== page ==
Understanding Epilepsy

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by Dr. Hussain Imam Hj. Muhammad Ismail

Epilepsy is the name for occasional, sudden, excessive, rapid and local discharge of gray matter, according to John Hughlings Jackson, an English physician who is considered the father of the modern concept of epilepsy. This classical description and concept of epilepsy as provided by Jackson remains relevant even after the 150 years since it was first coined.

To put it simply, epilepsy is a disorder whereby the transmission of electrical signals inside the brain is disrupted. It is sometimes likened to an electrical storm taking place inside the brain.

These abnormal electrical surges manifest outwardly as seizures. Seizures are widely perceived as jerky, violent convulsions, shrieking or falling to the ground, or some combination of the three.

In reality, a seizure can be any abnormal, involuntary movement or behaviour.

Type of Seizures

There are many types of seizures, and these are classified into generalised and partial seizures. The difference lies in where the seizure originated and how much of the brain is affected.

In generalised seizures, abnormal electrical activity occurs throughout the whole brain, in both hemispheres. The person loses consciousness.

Partial seizures only involve one part of the brain. Partial seizures are divided into simple and complex. During simple partial seizures, the person does not lose consciousness. He might experience unusual emotions or sensations, for example having sudden unexplainable feelings of joy or anger, or altering the way things smell, look, sound, taste or feel.

During complex partial seizures, a person may not be aware of their surroundings, may appear confused or even experience a dream-like state. Chewing, blank staring, pulling at clothing and walking in circles are common signs of this form of seizure.

Tonic-clonic is the most intense of all types of seizure. It is characterised by 'stereotypical' signs such as loss of consciousness, stiffening of the entire body followed by repeated jerking of the limbs.

Sometimes, a person experiences a 'warning' and is aware that a seizure is about to begin. This warning is also called an aura.

Generalised seizures are divided into four major types : absence, myoclonic, atonic, and tonic-clonic.

* Absence seizures commonly occur in children of primary school age, and are usually brief – measured in seconds. Common signs are blank staring and subtle movements such as fluttering of the eyelids. These brief episodes may pass unnoticed, and sometimes people who have them do not even realise it themselves.

* Myoclonic seizures cause brief, shock-like jerks of the arms, legs or upper body. It is somewhat similar to the sudden kick or jerk of a foot experienced by most people when about to fall asleep.

* Atonic seizures produce a sudden loss of muscle tone, causing a person to suddenly collapse or fall down.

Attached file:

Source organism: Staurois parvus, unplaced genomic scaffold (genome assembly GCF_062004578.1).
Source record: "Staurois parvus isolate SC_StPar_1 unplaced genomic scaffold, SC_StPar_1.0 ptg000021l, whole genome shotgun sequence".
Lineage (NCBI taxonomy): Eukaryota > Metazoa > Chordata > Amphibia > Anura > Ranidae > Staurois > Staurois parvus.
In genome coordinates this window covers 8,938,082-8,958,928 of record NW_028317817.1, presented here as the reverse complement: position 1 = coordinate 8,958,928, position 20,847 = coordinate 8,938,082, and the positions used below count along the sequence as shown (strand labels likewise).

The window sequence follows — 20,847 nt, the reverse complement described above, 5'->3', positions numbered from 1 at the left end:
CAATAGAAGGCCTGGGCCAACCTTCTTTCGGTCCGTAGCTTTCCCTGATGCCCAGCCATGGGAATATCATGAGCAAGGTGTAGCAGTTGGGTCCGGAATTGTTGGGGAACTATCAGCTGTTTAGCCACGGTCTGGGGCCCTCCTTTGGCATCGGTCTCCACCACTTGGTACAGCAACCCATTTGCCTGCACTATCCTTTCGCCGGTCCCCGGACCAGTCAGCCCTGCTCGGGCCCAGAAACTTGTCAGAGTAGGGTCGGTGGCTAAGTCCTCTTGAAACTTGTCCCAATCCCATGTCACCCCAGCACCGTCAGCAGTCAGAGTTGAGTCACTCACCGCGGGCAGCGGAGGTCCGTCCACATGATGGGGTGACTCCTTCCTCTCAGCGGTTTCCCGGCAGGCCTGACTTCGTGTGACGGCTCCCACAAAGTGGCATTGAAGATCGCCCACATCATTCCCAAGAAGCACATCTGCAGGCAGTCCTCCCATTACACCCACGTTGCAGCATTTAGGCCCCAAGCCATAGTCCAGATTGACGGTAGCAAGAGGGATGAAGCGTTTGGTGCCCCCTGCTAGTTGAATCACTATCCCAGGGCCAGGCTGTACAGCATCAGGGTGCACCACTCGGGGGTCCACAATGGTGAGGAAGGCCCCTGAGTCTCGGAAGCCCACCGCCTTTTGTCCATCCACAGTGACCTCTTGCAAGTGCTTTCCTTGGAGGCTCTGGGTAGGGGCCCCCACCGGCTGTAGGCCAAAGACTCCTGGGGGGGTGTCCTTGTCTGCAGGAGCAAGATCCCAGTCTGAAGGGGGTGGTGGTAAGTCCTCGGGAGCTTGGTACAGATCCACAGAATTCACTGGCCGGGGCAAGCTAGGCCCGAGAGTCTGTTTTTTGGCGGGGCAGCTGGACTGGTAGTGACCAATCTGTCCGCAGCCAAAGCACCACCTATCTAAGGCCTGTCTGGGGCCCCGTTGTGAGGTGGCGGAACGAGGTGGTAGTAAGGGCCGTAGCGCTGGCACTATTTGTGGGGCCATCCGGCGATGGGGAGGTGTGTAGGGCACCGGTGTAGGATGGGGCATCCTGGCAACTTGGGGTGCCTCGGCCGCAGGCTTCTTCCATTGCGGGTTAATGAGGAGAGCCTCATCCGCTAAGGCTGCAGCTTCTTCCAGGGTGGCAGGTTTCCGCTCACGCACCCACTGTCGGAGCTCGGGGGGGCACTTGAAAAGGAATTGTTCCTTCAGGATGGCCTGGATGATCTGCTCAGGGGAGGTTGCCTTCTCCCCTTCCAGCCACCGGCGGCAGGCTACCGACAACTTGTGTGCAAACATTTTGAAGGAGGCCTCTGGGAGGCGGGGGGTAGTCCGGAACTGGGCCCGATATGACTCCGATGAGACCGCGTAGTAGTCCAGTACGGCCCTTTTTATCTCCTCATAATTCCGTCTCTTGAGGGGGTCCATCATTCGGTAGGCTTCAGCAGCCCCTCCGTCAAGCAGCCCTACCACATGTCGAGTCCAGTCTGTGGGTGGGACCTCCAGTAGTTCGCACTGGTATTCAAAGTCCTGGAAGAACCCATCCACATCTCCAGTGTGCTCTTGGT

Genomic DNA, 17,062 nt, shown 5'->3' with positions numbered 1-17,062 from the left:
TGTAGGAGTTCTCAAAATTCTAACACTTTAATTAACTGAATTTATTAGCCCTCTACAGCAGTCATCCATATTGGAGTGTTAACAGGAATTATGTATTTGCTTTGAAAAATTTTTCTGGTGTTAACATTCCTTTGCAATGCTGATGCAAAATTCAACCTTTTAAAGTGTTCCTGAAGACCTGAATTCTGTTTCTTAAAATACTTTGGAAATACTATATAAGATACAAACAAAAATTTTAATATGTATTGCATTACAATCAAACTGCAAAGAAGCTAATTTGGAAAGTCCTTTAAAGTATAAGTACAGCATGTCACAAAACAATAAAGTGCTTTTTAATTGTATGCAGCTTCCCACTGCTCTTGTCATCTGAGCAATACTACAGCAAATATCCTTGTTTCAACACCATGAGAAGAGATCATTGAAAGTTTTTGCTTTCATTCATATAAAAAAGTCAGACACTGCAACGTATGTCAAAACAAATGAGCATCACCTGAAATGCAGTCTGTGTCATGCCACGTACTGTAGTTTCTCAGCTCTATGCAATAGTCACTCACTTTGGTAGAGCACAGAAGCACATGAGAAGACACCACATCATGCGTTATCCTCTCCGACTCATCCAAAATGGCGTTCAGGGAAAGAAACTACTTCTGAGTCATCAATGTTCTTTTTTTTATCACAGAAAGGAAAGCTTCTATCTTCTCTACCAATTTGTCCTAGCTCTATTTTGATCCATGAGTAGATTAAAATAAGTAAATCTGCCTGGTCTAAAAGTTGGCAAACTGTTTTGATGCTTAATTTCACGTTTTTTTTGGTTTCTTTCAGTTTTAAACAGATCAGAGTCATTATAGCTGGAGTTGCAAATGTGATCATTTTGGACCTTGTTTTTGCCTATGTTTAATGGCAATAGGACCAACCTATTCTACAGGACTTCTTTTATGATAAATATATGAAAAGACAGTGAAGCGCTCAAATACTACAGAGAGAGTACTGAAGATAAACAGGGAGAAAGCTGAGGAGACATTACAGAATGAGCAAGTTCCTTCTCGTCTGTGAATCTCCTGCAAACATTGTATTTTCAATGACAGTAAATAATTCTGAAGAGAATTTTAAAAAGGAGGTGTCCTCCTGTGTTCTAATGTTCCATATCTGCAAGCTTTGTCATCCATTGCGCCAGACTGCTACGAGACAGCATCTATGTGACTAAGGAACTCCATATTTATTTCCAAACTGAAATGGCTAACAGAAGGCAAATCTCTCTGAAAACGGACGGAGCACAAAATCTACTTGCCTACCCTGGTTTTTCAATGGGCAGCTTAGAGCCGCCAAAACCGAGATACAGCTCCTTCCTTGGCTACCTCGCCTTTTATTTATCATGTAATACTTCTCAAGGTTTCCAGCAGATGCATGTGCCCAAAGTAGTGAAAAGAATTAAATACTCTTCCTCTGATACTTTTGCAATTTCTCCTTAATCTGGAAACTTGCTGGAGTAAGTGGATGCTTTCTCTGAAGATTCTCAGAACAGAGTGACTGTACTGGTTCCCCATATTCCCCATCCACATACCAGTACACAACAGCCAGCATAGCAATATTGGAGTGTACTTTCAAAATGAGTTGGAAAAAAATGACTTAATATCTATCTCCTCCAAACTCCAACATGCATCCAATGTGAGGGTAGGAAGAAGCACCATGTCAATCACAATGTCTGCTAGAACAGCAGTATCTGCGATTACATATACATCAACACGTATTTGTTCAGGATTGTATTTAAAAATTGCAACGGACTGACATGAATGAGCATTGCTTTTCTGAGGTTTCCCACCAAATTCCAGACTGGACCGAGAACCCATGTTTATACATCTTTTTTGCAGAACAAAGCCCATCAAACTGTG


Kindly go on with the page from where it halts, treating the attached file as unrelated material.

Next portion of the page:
* Tonic-clonic is the most intense of all types of seizures, and is the type that most often comes to mind when people think of seizures. It is characterised by 'stereotypical' signs such as loss of consciousness, stiffening of the entire body followed by repeated jerking of the limbs. Loss of bladder control may occur.

Causes of Epilepsy

If left untreated, epileptic seizures can adversely affect everyday activities such as driving or even bathing or swimming. Falling during a seizure may also cause head injury.

Epilepsy is relatively common - it affects some 0.8% of children and 0.4% of adults. Incidences are particularly high in the first year of life and after 65 years of age. Epilepsy can affect people of any age, gender, race or social status. In half the cases, no known cause can be found.

However, some of the common causes are infections of the brain (encephalitis, meningitis and so on), conditions such as stroke or tumour in the brain, birth trauma, major head injuries, exposure to toxic substances or drug abuse, and genetic predisposition.

Misconception

Due to lack of understanding and awareness, people with epilepsy are still viewed with fear and suspicion, and sometimes treated as outcasts. Having epilepsy does not mean that a person is 'insane' or mentally retarded. Neither does it lead to mental problems. It is not contagious.

The most common misperception in our society is that epilepsy has supernatural causes. Some still believe that the body of a person with epilepsy has been 'taken control of', or been possessed by spirits. A simplistic way of clearing the confusion and correcting the negative attitudes towards epilepsy is by comparing it to asthma, heart palpitations or even diarrhoea.

The same imbalance or disturbance that occurs in the heart or bowels that cause palpitations or an upset stomach can cause seizures if it happens in the brain. Therefore, it should be made known that most of the time, the abnormal electrical discharges that cause seizures are eminently treatable.

Better yet, medication to treat epilepsy is readily available at all government hospitals and clinics.

As such, people with epilepsy need not live in seclusion or shame because of their condition. Their family members and caregivers should be made aware that there is a very good chance for a person with epilepsy to enjoy a normal lifestyle.



More info on EPILEPSY here.






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